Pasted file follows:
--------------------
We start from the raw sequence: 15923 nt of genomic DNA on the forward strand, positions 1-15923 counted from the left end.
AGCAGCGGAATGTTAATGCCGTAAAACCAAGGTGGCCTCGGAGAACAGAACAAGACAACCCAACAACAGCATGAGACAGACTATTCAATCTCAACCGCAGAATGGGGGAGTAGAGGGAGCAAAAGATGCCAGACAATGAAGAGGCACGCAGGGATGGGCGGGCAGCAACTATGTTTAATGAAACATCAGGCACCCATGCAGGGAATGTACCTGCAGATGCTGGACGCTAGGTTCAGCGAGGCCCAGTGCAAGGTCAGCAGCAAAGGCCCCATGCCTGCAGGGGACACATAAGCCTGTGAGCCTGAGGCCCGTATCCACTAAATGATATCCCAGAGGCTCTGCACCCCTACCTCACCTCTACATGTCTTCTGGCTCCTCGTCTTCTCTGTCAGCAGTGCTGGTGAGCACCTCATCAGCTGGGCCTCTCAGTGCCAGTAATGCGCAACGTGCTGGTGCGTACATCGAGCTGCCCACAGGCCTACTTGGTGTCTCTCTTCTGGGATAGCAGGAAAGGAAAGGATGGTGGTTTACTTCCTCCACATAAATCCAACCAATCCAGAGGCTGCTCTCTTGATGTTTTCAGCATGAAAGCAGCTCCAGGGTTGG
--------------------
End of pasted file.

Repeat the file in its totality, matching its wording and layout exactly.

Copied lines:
We start from the raw sequence: 15923 nt of genomic DNA on the forward strand, positions 1-15923 counted from the left end.
AGCAGCGGAATGTTAATGCCGTAAAACCAAGGTGGCCTCGGAGAACAGAACAAGACAACCCAACAACAGCATGAGACAGACTATTCAATCTCAACCGCAGAATGGGGGAGTAGAGGGAGCAAAAGATGCCAGACAATGAAGAGGCACGCAGGGATGGGCGGGCAGCAACTATGTTTAATGAAACATCAGGCACCCATGCAGGGAATGTACCTGCAGATGCTGGACGCTAGGTTCAGCGAGGCCCAGTGCAAGGTCAGCAGCAAAGGCCCCATGCCTGCAGGGGACACATAAGCCTGTGAGCCTGAGGCCCGTATCCACTAAATGATATCCCAGAGGCTCTGCACCCCTACCTCACCTCTACATGTCTTCTGGCTCCTCGTCTTCTCTGTCAGCAGTGCTGGTGAGCACCTCATCAGCTGGGCCTCTCAGTGCCAGTAATGCGCAACGTGCTGGTGCGTACATCGAGCTGCCCACAGGCCTACTTGGTGTCTCTCTTCTGGGATAGCAGGAAAGGAAAGGATGGTGGTTTACTTCCTCCACATAAATCCAACCAATCCAGAGGCTGCTCTCTTGATGTTTTCAGCATGAAAGCAGCTCCAGGGTTGG